BSP cuts reserve ratio, flags rate lull
By Keisha B. Ta-asan, Reporter
THE BANGKO SENTRAL ng Pilipinas (BSP) on Thursday cut banks’ reserve requirement ratio effective June 30, while signaling that it would not touch the key rate.
The central bank would cut the ratio for universal and commercial banks and nonbank financial institutions with quasi-banking functions by 250 basis points (bps) to 9.5%, BSP Governor Felipe M. Medalla told reporters.
It will also cut the ratio for digital banks by 200 bps to 6% and by 100 bps for thrift banks, and rural and cooperative banks to 2% and 1%, respectively.
“There will be some liquidity effects, that’s why we are planning to introduce the 56-day bills on that point so that we can mop up any excess liquidity effects of that cut in reserve requirements,” Mr. Medalla said.
The central bank will offer 56-day securities on June 30, along with the auction of the 28-day debt, to mop up excess liquidity in the financial system.
“This operational adjustment is in line with the BSP’s ongoing efforts towards a more active and flexible approach to liquidity management through market-based monetary operations,” the BSP separately said in a statement.
It is committed to bringing down the reserve requirement ratio of big banks to single digits by 2023.
The central bank last cut the ratio in 2020 — by 200 bps for big banks in April that year and by 100 bps for thrift and rural banks three months later.
The reserve ratio cut is meant to facilitate the central bank’s shift to market-based instruments for managing liquidity in the financial system, particularly the term deposit facility and BSP securities.
“The reduction in reserve ratios is intended to coincide with the expiration of alternative modes of compliance with reserve requirements by end-June 2023 and thereby ensure stable domestic liquidity and credit conditions,” the BSP said.
During the pandemic, the Philippine central bank allowed lenders to count their lending to micro, small and medium enterprises (MSME) and pandemic-hit large enterprises as part of their compliance with the reserve requirement for deposit liabilities and substitutes.
The pandemic relief will expire on June 30.
The reserve ratio cut will infuse about P325 billion into the financial system, Michael L. Ricafort, chief economist at Rizal Commercial Banking Corp., said in a note.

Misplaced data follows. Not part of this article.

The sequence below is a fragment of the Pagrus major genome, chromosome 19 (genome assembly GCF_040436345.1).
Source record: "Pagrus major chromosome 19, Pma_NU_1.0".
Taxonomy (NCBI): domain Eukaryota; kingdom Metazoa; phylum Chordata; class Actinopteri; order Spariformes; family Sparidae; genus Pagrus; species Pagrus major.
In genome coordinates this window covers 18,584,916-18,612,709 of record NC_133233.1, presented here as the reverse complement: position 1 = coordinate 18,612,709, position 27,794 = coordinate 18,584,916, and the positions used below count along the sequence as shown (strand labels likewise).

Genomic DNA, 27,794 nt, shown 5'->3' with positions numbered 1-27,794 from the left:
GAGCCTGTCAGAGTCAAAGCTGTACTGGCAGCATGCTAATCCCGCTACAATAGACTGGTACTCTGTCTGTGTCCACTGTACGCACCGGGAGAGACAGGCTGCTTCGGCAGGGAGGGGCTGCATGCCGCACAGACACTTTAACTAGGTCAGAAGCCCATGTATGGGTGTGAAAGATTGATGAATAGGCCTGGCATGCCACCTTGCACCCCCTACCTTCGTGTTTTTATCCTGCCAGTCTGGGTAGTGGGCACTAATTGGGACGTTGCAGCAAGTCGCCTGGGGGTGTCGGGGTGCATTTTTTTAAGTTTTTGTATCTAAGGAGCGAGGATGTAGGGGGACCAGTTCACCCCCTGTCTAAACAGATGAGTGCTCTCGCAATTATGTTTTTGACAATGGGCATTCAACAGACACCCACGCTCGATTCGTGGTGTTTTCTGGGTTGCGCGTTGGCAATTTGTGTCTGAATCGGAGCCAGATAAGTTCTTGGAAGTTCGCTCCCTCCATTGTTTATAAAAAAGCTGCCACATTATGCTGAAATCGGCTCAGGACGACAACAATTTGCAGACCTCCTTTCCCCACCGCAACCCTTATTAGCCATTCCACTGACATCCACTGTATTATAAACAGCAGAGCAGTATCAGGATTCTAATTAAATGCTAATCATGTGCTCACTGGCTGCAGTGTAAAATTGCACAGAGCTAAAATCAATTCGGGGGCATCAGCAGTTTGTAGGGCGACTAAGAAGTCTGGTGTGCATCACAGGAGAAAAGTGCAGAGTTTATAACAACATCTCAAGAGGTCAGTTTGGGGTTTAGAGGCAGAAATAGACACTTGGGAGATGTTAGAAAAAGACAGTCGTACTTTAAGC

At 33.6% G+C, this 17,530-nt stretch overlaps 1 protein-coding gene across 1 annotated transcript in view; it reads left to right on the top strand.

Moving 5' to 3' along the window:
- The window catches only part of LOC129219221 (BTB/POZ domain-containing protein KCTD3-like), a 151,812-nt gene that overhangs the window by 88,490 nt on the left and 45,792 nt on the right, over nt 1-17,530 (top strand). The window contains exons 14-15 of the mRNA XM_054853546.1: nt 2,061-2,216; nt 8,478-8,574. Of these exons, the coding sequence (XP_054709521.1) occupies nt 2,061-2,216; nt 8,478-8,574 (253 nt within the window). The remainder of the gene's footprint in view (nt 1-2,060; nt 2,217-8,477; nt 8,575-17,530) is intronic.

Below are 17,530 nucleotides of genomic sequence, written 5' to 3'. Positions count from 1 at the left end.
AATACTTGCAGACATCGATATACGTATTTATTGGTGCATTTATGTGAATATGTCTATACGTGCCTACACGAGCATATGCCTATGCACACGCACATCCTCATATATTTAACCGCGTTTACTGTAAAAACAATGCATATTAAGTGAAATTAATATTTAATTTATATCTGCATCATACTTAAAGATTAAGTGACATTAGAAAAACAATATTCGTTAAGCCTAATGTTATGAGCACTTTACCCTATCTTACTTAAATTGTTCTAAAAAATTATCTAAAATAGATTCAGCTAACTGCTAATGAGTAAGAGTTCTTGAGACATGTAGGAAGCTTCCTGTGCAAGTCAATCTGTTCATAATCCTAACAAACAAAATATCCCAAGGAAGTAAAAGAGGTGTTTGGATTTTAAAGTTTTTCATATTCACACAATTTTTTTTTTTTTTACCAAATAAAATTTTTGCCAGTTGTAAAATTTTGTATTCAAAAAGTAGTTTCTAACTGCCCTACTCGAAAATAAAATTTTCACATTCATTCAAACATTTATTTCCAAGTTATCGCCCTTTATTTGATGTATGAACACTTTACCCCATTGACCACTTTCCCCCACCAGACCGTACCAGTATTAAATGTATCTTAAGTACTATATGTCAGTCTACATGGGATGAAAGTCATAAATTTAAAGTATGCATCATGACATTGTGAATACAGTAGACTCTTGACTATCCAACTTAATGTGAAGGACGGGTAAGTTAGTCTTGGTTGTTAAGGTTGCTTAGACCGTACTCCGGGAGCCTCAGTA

But this would be siphoned off with the coming 56-day BSP securities to help stabilize the peso and inflation “given the need to manage any potential inflationary impact should there be more pesos infused in the local financial system,” he said.
The central bank is also fulfilling its promise to bring down big banks’ reserve ratio to single digits to better align with other countries in the region, he added.
RATE PAUSE“The latest move was a surprise given that the BSP has been telegraphing a 200-bp cut in the reserve requirement ratio previously,” Domini S. Velasquez, chief economist at China Banking Corp., said in a Viber message.
“But it might be because of their revised estimates on the effect of the expiration of the relief extended to MSMEs,” she said. “Given BSP’s statement, we do not expect any change in monetary policy or do not interpret this as easing of monetary policy in this period of still elevated inflation — very far still from the target of 4%.”
The lower reserve requirements do not signal a shift in the BSP’s policy settings, according to the central bank.
“The BSP continues to prioritize bringing inflation back towards a target-consistent path over the medium term and will continue to signal its monetary policy stance through the key policy interest rate,” it said.
Mr. Medalla said the Monetary Board would likely keep rates at 6.25% due to easing inflation. “The pause is very likely to continue because the recent data actually is consistent.”
Last month, the Monetary Board paused its aggressive monetary tightening and signaled it would keep the key rate on hold until the third quarter. The BSP has raised policy rates by 425 bps since May last year to tame inflation.
Inflation cooled for a fourth straight month in May to 6.1% — the lowest in a year. Still, it breached the central bank’s 2-4% goal for the 14th straight month. To date, inflation has averaged 7.5%.
Mr. Medalla said any cuts in the key rates would depend on the actions of other central banks including the US Federal Reserve, which could weaken the peso.
“If inflation is quite low, the consideration of the exchange rate effect becomes weaker, then that could result in a cut for the year,” he said.
If inflation is just “near the edge” of the 2-4% target, “we cannot ignore the potential exchange rate effects of rate cuts.”
The US central bank has cut borrowing costs by 500 bps since March last year, bringing the Fed fund rate to 5-5.25%. The Fed is set to meet on June 13-14.
“If we think it’s still uncertain, then we will not cut,” Mr. Medalla said. “It will depend on the data, and it will depend on which risk we are more afraid of.”
The BSP will meet on June 22 to discuss policy.